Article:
My quilt, which is a twin sized log cabin in fall colors (14 inch blocks), still needs a border, but it feels done when I finish sewing all the blocks together.  The border will be a simple brown 4 inch strip, and that fabric has not arrived yet, so I have a day or so to kick myself for not lining up all my corners perfectly...

I am still trying to get a feel for where I will fall in that spectrum between sloppy and perfect.  How much imperfection am I comfortable with (obviously a lot if I'm ending my sentences with prepositions, right)?  On the final line of stitching in the blocks (two big blocks of 12 log cabins) I was about a quarter inch off, and so I pulled out the stitching and did it again.  Wouldn't you know it?  Somehow they still didn't quite line up.






After pulling stitches once, I just figured it was close enough...especially after I had pinned it and thought it lined up just right.  Is this a feed dog issue?  I know they all lined up when I pinned them and again the second time when I didn't pin.  Oh well, I am not sure how many times you can restitch before the fabric starts to get damaged, so I felt like I had better stop.

In other news, I went with my wife, daughter, and a friend of ours to the Manhattan Court House and sat around for a good hour waiting for the swearing in of 170 new U.S. citizens from 50 different countries this morning.  It was much less ceremonial and inspiring than expected.  I expected teary-eyed folks with their hands over their hearts and lots of oak paneling and a big American flag.  None of that- just a big modern hotel meeting room looking space with a judge reading a canned speech about the benefits of being an American.  They did swear allegiance with hand over heart...OK, maybe my experience was softened a bit because I was holding our baby thru much of it, trying to keep her from crying as the judge read his message (if you just take one step closer to the mic, we could ALL hear you).  In the end, it was an amazing experience, and I am sure that there were many tears and proudly-beaming people.  I was just a little preoccupied.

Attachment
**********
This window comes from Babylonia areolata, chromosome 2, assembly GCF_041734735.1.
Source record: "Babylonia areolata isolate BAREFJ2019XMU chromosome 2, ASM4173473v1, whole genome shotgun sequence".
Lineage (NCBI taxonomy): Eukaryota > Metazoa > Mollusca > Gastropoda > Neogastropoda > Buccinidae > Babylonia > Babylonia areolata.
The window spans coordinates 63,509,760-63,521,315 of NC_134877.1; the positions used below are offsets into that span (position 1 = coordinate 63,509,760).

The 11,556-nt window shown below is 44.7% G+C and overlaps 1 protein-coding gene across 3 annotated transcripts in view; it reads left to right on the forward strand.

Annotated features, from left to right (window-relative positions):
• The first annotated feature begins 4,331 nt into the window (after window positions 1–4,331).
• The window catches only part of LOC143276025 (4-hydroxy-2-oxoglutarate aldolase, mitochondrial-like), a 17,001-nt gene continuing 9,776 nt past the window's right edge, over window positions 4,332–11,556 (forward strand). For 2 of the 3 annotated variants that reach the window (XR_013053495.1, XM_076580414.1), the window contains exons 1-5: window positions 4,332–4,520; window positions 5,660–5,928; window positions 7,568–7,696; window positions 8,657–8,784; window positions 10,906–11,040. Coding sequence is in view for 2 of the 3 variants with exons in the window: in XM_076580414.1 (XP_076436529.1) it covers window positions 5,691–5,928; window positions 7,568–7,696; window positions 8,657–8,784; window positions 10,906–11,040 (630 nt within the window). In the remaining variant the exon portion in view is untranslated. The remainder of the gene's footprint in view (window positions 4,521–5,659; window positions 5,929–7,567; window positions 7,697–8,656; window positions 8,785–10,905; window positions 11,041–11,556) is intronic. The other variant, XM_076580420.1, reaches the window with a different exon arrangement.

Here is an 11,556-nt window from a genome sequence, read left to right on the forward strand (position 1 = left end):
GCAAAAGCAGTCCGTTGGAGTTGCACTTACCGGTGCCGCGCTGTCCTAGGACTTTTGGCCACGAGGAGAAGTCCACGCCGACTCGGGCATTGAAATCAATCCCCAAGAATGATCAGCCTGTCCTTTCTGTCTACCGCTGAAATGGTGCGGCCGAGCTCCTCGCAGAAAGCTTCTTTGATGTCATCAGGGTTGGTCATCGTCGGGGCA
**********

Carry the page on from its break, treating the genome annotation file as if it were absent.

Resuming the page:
Hope my fabric arrives tomorrow...

Friday, October 14, 2011

Baby walking and Elephant running.

OK, this is not quilt-related, but my 11 month old daughter took her first steps yesterday!  Yay!  We were at our local indoor playspace in the neighborhood, and she must have been inspired by the slightly older kids walking around, and boldly took six or seven steps!  Exciting day!

In other news, I got some new fabric which I absolutely LOVE, from Tina Givens' line called Pernilla's Journey.  This particular design is called Elephant Run.  Since our little one is being gently encouraged to love elephants, it's perfect!


It's whimsical, but a BIG print.  Either going to make a crib sheet or a quilt using it (probably both).  I purchased several different prints from the collection (from the wonderful Intrepid Thread Etsy shop), and they are all big designs...I guess I'll have to start looking for a quilt design that will give these big animals room to breathe!  Any suggestions would be much appreciated!

Sunday, October 9, 2011

Thanks Quilt Dad!

Thanks to Quilt Dad for showing me some love on Twitter!  Thanks also to those who are visiting my fledgling blog for the first time and giving me such a warm welcome to the Blogosphere!. 

My wife and I are headed to a concert today, leaving our 11 month old with a friend, and reveling in our first "date" sans baby since she was born!  Some anxiety with mom, but I will be focused on encouraging her to enjoy the concert and dispel visions of disaster at home.  Everything will be fine (right?).